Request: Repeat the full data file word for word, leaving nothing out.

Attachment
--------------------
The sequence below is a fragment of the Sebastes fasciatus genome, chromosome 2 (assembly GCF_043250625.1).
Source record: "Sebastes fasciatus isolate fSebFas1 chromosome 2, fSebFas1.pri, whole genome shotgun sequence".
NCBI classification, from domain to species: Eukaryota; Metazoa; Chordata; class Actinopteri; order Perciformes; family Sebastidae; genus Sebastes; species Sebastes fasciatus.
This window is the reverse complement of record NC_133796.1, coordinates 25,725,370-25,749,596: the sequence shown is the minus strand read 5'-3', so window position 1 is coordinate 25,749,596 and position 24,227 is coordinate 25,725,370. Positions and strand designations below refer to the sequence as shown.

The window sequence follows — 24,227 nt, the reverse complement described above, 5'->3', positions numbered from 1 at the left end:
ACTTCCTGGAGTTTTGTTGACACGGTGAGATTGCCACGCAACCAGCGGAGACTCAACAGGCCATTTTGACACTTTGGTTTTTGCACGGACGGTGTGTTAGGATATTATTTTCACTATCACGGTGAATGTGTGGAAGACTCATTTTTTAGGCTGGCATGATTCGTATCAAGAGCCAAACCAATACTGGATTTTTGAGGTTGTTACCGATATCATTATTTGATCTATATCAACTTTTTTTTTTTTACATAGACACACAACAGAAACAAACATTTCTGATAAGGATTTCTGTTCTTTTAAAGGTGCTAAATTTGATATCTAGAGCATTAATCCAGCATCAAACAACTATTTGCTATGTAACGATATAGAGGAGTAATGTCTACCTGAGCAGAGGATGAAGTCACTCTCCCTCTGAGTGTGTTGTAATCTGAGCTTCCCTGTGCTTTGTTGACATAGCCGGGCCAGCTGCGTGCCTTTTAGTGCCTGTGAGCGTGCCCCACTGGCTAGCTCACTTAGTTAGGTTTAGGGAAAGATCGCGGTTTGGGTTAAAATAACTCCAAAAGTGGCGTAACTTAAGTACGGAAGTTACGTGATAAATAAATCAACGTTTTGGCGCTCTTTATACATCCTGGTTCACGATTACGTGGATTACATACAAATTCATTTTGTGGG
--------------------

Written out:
The sequence below is a fragment of the Sebastes fasciatus genome, chromosome 2 (assembly GCF_043250625.1).
Source record: "Sebastes fasciatus isolate fSebFas1 chromosome 2, fSebFas1.pri, whole genome shotgun sequence".
NCBI classification, from domain to species: Eukaryota; Metazoa; Chordata; class Actinopteri; order Perciformes; family Sebastidae; genus Sebastes; species Sebastes fasciatus.
This window is the reverse complement of record NC_133796.1, coordinates 25,725,370-25,749,596: the sequence shown is the minus strand read 5'-3', so window position 1 is coordinate 25,749,596 and position 24,227 is coordinate 25,725,370. Positions and strand designations below refer to the sequence as shown.

The window sequence follows — 24,227 nt, the reverse complement described above, 5'->3', positions numbered from 1 at the left end:
ACTTCCTGGAGTTTTGTTGACACGGTGAGATTGCCACGCAACCAGCGGAGACTCAACAGGCCATTTTGACACTTTGGTTTTTGCACGGACGGTGTGTTAGGATATTATTTTCACTATCACGGTGAATGTGTGGAAGACTCATTTTTTAGGCTGGCATGATTCGTATCAAGAGCCAAACCAATACTGGATTTTTGAGGTTGTTACCGATATCATTATTTGATCTATATCAACTTTTTTTTTTTTACATAGACACACAACAGAAACAAACATTTCTGATAAGGATTTCTGTTCTTTTAAAGGTGCTAAATTTGATATCTAGAGCATTAATCCAGCATCAAACAACTATTTGCTATGTAACGATATAGAGGAGTAATGTCTACCTGAGCAGAGGATGAAGTCACTCTCCCTCTGAGTGTGTTGTAATCTGAGCTTCCCTGTGCTTTGTTGACATAGCCGGGCCAGCTGCGTGCCTTTTAGTGCCTGTGAGCGTGCCCCACTGGCTAGCTCACTTAGTTAGGTTTAGGGAAAGATCGCGGTTTGGGTTAAAATAACTCCAAAAGTGGCGTAACTTAAGTACGGAAGTTACGTGATAAATAAATCAACGTTTTGGCGCTCTTTATACATCCTGGTTCACGATTACGTGGATTACATACAAATTCATTTTGTGGG